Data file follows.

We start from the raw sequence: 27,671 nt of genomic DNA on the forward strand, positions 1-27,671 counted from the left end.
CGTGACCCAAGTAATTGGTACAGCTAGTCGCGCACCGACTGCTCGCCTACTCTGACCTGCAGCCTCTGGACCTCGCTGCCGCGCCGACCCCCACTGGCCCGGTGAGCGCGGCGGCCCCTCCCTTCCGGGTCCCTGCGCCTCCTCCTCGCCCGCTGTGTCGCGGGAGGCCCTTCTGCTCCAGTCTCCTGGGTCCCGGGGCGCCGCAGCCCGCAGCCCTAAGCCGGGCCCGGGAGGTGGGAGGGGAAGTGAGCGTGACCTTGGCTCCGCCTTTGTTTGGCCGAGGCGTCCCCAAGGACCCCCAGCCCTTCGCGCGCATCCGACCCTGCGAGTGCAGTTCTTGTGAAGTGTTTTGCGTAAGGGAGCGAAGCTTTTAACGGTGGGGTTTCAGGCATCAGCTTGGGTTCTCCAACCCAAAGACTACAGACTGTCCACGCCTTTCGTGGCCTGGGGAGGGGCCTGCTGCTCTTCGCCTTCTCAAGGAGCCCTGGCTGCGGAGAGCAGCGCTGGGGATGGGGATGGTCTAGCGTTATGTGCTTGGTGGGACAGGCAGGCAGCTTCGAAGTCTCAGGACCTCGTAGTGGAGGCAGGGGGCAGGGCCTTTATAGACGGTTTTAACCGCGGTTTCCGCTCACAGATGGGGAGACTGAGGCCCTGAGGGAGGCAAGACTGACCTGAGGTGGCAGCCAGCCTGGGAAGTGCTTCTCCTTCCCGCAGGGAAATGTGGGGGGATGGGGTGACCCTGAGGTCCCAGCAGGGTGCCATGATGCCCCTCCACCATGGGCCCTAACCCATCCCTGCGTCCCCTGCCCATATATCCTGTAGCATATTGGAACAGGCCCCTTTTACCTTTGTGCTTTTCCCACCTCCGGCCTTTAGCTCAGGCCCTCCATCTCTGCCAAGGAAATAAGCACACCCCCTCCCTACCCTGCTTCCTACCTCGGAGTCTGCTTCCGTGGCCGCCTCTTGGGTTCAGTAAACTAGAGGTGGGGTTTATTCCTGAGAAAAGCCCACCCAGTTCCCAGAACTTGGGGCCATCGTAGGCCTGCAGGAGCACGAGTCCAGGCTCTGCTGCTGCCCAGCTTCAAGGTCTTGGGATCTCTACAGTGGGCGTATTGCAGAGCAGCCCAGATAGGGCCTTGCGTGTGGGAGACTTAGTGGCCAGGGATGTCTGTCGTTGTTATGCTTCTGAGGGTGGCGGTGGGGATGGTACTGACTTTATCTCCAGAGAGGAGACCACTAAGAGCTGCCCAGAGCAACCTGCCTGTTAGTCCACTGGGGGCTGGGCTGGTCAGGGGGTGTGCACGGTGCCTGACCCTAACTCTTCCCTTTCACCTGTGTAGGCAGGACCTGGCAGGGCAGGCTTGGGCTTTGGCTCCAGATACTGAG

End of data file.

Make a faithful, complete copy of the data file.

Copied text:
We start from the raw sequence: 27,671 nt of genomic DNA on the forward strand, positions 1-27,671 counted from the left end.
CGTGACCCAAGTAATTGGTACAGCTAGTCGCGCACCGACTGCTCGCCTACTCTGACCTGCAGCCTCTGGACCTCGCTGCCGCGCCGACCCCCACTGGCCCGGTGAGCGCGGCGGCCCCTCCCTTCCGGGTCCCTGCGCCTCCTCCTCGCCCGCTGTGTCGCGGGAGGCCCTTCTGCTCCAGTCTCCTGGGTCCCGGGGCGCCGCAGCCCGCAGCCCTAAGCCGGGCCCGGGAGGTGGGAGGGGAAGTGAGCGTGACCTTGGCTCCGCCTTTGTTTGGCCGAGGCGTCCCCAAGGACCCCCAGCCCTTCGCGCGCATCCGACCCTGCGAGTGCAGTTCTTGTGAAGTGTTTTGCGTAAGGGAGCGAAGCTTTTAACGGTGGGGTTTCAGGCATCAGCTTGGGTTCTCCAACCCAAAGACTACAGACTGTCCACGCCTTTCGTGGCCTGGGGAGGGGCCTGCTGCTCTTCGCCTTCTCAAGGAGCCCTGGCTGCGGAGAGCAGCGCTGGGGATGGGGATGGTCTAGCGTTATGTGCTTGGTGGGACAGGCAGGCAGCTTCGAAGTCTCAGGACCTCGTAGTGGAGGCAGGGGGCAGGGCCTTTATAGACGGTTTTAACCGCGGTTTCCGCTCACAGATGGGGAGACTGAGGCCCTGAGGGAGGCAAGACTGACCTGAGGTGGCAGCCAGCCTGGGAAGTGCTTCTCCTTCCCGCAGGGAAATGTGGGGGGATGGGGTGACCCTGAGGTCCCAGCAGGGTGCCATGATGCCCCTCCACCATGGGCCCTAACCCATCCCTGCGTCCCCTGCCCATATATCCTGTAGCATATTGGAACAGGCCCCTTTTACCTTTGTGCTTTTCCCACCTCCGGCCTTTAGCTCAGGCCCTCCATCTCTGCCAAGGAAATAAGCACACCCCCTCCCTACCCTGCTTCCTACCTCGGAGTCTGCTTCCGTGGCCGCCTCTTGGGTTCAGTAAACTAGAGGTGGGGTTTATTCCTGAGAAAAGCCCACCCAGTTCCCAGAACTTGGGGCCATCGTAGGCCTGCAGGAGCACGAGTCCAGGCTCTGCTGCTGCCCAGCTTCAAGGTCTTGGGATCTCTACAGTGGGCGTATTGCAGAGCAGCCCAGATAGGGCCTTGCGTGTGGGAGACTTAGTGGCCAGGGATGTCTGTCGTTGTTATGCTTCTGAGGGTGGCGGTGGGGATGGTACTGACTTTATCTCCAGAGAGGAGACCACTAAGAGCTGCCCAGAGCAACCTGCCTGTTAGTCCACTGGGGGCTGGGCTGGTCAGGGGGTGTGCACGGTGCCTGACCCTAACTCTTCCCTTTCACCTGTGTAGGCAGGACCTGGCAGGGCAGGCTTGGGCTTTGGCTCCAGATACTGAG